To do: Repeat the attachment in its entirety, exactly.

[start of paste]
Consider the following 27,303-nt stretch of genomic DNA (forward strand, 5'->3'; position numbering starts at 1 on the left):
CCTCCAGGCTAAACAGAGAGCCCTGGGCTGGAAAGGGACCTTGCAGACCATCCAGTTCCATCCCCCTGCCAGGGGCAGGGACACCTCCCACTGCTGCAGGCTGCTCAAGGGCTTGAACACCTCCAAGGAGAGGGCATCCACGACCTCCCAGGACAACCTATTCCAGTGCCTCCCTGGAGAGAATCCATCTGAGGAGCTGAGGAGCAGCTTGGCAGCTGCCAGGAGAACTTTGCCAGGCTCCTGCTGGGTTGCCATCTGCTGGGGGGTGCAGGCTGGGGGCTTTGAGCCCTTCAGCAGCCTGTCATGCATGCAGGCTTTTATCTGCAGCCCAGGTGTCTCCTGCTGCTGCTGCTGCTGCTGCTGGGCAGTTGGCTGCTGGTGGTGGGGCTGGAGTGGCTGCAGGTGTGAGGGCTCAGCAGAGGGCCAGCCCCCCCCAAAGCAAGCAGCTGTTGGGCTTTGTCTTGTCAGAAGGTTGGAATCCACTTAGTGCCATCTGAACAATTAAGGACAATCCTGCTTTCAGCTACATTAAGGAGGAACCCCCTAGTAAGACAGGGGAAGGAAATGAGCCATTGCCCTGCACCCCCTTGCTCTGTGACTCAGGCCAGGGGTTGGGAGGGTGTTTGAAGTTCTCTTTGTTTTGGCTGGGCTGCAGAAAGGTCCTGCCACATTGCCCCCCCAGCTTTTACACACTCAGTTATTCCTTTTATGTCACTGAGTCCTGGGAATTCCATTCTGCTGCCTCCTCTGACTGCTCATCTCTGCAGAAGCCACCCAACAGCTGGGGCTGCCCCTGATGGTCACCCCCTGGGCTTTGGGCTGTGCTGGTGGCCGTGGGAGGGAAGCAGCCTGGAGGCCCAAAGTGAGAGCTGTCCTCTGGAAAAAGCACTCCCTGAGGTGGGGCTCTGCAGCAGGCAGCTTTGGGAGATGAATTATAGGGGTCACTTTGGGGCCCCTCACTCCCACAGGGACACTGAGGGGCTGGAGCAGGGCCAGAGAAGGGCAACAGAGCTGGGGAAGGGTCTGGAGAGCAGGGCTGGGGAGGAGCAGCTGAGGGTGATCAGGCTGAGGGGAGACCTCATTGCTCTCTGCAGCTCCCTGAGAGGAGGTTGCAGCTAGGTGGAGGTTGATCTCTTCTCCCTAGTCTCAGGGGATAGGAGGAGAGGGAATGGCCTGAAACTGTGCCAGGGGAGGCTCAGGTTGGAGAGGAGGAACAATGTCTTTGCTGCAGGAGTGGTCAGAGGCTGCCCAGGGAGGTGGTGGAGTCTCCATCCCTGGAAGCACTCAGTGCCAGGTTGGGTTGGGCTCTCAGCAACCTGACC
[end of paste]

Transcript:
Consider the following 27,303-nt stretch of genomic DNA (forward strand, 5'->3'; position numbering starts at 1 on the left):
CCTCCAGGCTAAACAGAGAGCCCTGGGCTGGAAAGGGACCTTGCAGACCATCCAGTTCCATCCCCCTGCCAGGGGCAGGGACACCTCCCACTGCTGCAGGCTGCTCAAGGGCTTGAACACCTCCAAGGAGAGGGCATCCACGACCTCCCAGGACAACCTATTCCAGTGCCTCCCTGGAGAGAATCCATCTGAGGAGCTGAGGAGCAGCTTGGCAGCTGCCAGGAGAACTTTGCCAGGCTCCTGCTGGGTTGCCATCTGCTGGGGGGTGCAGGCTGGGGGCTTTGAGCCCTTCAGCAGCCTGTCATGCATGCAGGCTTTTATCTGCAGCCCAGGTGTCTCCTGCTGCTGCTGCTGCTGCTGCTGGGCAGTTGGCTGCTGGTGGTGGGGCTGGAGTGGCTGCAGGTGTGAGGGCTCAGCAGAGGGCCAGCCCCCCCCAAAGCAAGCAGCTGTTGGGCTTTGTCTTGTCAGAAGGTTGGAATCCACTTAGTGCCATCTGAACAATTAAGGACAATCCTGCTTTCAGCTACATTAAGGAGGAACCCCCTAGTAAGACAGGGGAAGGAAATGAGCCATTGCCCTGCACCCCCTTGCTCTGTGACTCAGGCCAGGGGTTGGGAGGGTGTTTGAAGTTCTCTTTGTTTTGGCTGGGCTGCAGAAAGGTCCTGCCACATTGCCCCCCCAGCTTTTACACACTCAGTTATTCCTTTTATGTCACTGAGTCCTGGGAATTCCATTCTGCTGCCTCCTCTGACTGCTCATCTCTGCAGAAGCCACCCAACAGCTGGGGCTGCCCCTGATGGTCACCCCCTGGGCTTTGGGCTGTGCTGGTGGCCGTGGGAGGGAAGCAGCCTGGAGGCCCAAAGTGAGAGCTGTCCTCTGGAAAAAGCACTCCCTGAGGTGGGGCTCTGCAGCAGGCAGCTTTGGGAGATGAATTATAGGGGTCACTTTGGGGCCCCTCACTCCCACAGGGACACTGAGGGGCTGGAGCAGGGCCAGAGAAGGGCAACAGAGCTGGGGAAGGGTCTGGAGAGCAGGGCTGGGGAGGAGCAGCTGAGGGTGATCAGGCTGAGGGGAGACCTCATTGCTCTCTGCAGCTCCCTGAGAGGAGGTTGCAGCTAGGTGGAGGTTGATCTCTTCTCCCTAGTCTCAGGGGATAGGAGGAGAGGGAATGGCCTGAAACTGTGCCAGGGGAGGCTCAGGTTGGAGAGGAGGAACAATGTCTTTGCTGCAGGAGTGGTCAGAGGCTGCCCAGGGAGGTGGTGGAGTCTCCATCCCTGGAAGCACTCAGTGCCAGGTTGGGTTGGGCTCTCAGCAACCTGACC